01, Feb 2020 | CJP Team
In yet another instance of what are being dubbed institutional murders, 42 year old Fayjal Hoque allegedly took his life, unable to cope with anxiety and anguish related to the National Register of Citizens.
Hoque was an urban labourer and was found dead at his home in Kodomtola in Barpeta district. He had allegedly committed suicide by hanging himself. He is survived by his wife who is a daily wage labourer herself and two daughters aged 12 and 7.
Now that the final NRC has been published, and 19,06,657 people have been excluded from the final list, CJP’s campaign has become even more focused. Our objective now, is to help these excluded people defend their citizenship before Foreigners’ Tribunals. For this we have already started conducting a series of workshops to train paralegals to assist people at FTs. We will also be publishing a multi-media training manual containing simplified aspects of legal procedure, evidentiary rules, and judicial precedents that will ensure the appeals filed against the NRC exclusions in the FTs are comprehensive and sound, both in fact and in law. This will assist our paralegals, lawyers and the wider community in Assam to negotiate this tortuous process. For this we need your continued support. Please donate now to help us help Assam.
“His family told me that he had a D Voter case against him as a result of which his name had been excluded from the NRC. He had been running pillar to post to prove his citizenship, but it took a toll on him. He had been depressed for a month and took his own life after losing all hope and strength,” says CJP Volunteer Motivator Majidul Islam.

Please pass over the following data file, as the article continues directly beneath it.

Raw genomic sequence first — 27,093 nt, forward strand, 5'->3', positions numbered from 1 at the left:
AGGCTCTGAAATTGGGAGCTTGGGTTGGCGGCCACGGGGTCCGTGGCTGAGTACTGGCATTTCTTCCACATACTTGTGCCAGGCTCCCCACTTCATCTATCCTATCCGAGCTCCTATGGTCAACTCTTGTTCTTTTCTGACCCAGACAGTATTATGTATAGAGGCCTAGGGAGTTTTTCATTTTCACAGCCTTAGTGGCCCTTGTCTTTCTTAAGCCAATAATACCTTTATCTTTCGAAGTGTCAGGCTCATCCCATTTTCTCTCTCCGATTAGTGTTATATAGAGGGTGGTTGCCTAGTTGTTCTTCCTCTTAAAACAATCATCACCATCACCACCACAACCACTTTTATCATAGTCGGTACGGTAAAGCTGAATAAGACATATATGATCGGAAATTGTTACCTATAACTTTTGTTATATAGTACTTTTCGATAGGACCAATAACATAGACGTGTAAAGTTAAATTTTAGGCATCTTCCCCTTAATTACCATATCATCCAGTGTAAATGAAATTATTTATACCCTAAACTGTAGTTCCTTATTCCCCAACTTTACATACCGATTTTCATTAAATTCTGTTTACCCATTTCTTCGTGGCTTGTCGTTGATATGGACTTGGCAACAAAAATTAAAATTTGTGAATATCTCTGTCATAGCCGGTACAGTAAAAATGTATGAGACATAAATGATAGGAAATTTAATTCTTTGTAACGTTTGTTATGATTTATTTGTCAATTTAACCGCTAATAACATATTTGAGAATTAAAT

Th epolice visited his home yesterday and Hoque’s body has been sent for a post mortem.
CJP has been compiling information on these institutional murders for over a year now. Most people who lose hope and feel that there is no other alternative than to take their own lives hail from economically backward and socially marginalized communities. Many are daily wage labourers whose families go hungry every time they cannot to go work because of appearances before Assam’s infamous Foreigners’ Tribunals (FTs). These FTs, in turn, are notorious for either passing adverse judgments ex parte i.e in the absence of the accused, or due to minor discrepancies in documents. Many even go on to suggest that the parents of the accused are ‘projected parents’ and not actual parents.
All of this is extremely humiliating, cumbersome, time consuming and drains people of their drive to soldier on. The fear of being forced to suffer amidst inhuman conditions in a detention camp is another key factor that pushes people over the edge. This is why so many people have allegedly taken their own lives.
The final updated NRC was released in August 2019, and it left out over 19 lakh people. The BJP led Assam government allegedly only rejected this NRC because a large number of those excluded were Bengali Hindus, a potential vote bank for their politics of religious division. But the people of Assam who have pushed for the NRC have never been divided along religious lines. They have looked up to the process to weed out all alleged Bangladeshi migrants, irrespective of their religion. This is why when the Citizenship Amendment Act (CAA) was passed to legitimize non-Muslim migrants from three neighbouring countries including Bangladesh, Assam mounted the strongest defense, rejecting it with all their might.